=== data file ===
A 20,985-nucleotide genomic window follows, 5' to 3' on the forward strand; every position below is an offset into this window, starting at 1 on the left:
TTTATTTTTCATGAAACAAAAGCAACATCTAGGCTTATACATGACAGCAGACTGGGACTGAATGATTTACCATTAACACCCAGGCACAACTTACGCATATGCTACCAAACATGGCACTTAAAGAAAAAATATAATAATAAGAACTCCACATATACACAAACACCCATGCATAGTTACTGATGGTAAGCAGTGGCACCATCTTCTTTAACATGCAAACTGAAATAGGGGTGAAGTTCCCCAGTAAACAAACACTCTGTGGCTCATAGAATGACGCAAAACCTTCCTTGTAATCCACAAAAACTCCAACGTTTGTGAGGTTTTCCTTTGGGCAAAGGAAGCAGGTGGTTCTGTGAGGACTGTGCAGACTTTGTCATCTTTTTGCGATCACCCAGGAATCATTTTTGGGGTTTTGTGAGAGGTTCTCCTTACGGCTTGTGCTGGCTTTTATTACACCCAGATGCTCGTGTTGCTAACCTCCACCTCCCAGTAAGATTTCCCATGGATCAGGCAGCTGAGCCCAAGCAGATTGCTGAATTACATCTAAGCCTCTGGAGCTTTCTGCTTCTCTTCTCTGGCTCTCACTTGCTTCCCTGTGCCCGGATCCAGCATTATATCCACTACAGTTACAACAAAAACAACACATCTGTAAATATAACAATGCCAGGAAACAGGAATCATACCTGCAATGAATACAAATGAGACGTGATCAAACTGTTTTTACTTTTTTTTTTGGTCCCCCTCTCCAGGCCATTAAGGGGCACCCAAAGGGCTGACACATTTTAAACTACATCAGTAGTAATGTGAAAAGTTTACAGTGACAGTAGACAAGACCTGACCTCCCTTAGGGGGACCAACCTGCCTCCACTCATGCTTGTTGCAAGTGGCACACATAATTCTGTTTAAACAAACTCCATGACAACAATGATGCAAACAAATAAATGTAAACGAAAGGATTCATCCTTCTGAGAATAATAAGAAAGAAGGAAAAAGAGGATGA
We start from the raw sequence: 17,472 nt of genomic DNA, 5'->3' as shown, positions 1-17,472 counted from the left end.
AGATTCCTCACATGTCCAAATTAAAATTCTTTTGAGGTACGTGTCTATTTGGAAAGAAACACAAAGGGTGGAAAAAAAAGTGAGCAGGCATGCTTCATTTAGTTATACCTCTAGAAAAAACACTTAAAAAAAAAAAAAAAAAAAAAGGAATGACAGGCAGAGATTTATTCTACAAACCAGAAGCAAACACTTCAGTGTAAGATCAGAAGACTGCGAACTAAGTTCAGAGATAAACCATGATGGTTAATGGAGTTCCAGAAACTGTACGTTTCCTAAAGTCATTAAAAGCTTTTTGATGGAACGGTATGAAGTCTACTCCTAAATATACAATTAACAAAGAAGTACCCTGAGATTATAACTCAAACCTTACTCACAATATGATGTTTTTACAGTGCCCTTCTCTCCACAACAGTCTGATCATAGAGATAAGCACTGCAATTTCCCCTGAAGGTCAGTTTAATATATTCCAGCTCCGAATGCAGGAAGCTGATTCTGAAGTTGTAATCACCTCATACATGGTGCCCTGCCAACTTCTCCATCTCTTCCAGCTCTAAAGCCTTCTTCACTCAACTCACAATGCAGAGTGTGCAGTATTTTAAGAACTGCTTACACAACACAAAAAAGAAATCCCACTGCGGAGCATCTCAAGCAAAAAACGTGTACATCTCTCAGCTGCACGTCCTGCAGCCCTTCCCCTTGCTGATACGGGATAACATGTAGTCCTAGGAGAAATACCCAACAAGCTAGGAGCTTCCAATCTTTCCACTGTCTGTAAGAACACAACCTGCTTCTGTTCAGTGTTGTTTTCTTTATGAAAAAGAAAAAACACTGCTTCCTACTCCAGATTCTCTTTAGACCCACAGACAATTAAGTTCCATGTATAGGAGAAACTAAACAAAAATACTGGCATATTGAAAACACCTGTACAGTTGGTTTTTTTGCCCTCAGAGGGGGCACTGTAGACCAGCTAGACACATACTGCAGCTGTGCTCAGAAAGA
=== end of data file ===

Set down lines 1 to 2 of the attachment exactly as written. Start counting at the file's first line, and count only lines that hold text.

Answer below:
A 20,985-nucleotide genomic window follows, 5' to 3' on the forward strand; every position below is an offset into this window, starting at 1 on the left:
TTTATTTTTCATGAAACAAAAGCAACATCTAGGCTTATACATGACAGCAGACTGGGACTGAATGATTTACCATTAACACCCAGGCACAACTTACGCATATGCTACCAAACATGGCACTTAAAGAAAAAATATAATAATAAGAACTCCACATATACACAAACACCCATGCATAGTTACTGATGGTAAGCAGTGGCACCATCTTCTTTAACATGCAAACTGAAATAGGGGTGAAGTTCCCCAGTAAACAAACACTCTGTGGCTCATAGAATGACGCAAAACCTTCCTTGTAATCCACAAAAACTCCAACGTTTGTGAGGTTTTCCTTTGGGCAAAGGAAGCAGGTGGTTCTGTGAGGACTGTGCAGACTTTGTCATCTTTTTGCGATCACCCAGGAATCATTTTTGGGGTTTTGTGAGAGGTTCTCCTTACGGCTTGTGCTGGCTTTTATTACACCCAGATGCTCGTGTTGCTAACCTCCACCTCCCAGTAAGATTTCCCATGGATCAGGCAGCTGAGCCCAAGCAGATTGCTGAATTACATCTAAGCCTCTGGAGCTTTCTGCTTCTCTTCTCTGGCTCTCACTTGCTTCCCTGTGCCCGGATCCAGCATTATATCCACTACAGTTACAACAAAAACAACACATCTGTAAATATAACAATGCCAGGAAACAGGAATCATACCTGCAATGAATACAAATGAGACGTGATCAAACTGTTTTTACTTTTTTTTTTGGTCCCCCTCTCCAGGCCATTAAGGGGCACCCAAAGGGCTGACACATTTTAAACTACATCAGTAGTAATGTGAAAAGTTTACAGTGACAGTAGACAAGACCTGACCTCCCTTAGGGGGACCAACCTGCCTCCACTCATGCTTGTTGCAAGTGGCACACATAATTCTGTTTAAACAAACTCCATGACAACAATGATGCAAACAAATAAATGTAAACGAAAGGATTCATCCTTCTGAGAATAATAAGAAAGAAGGAAAAAGAGGATGA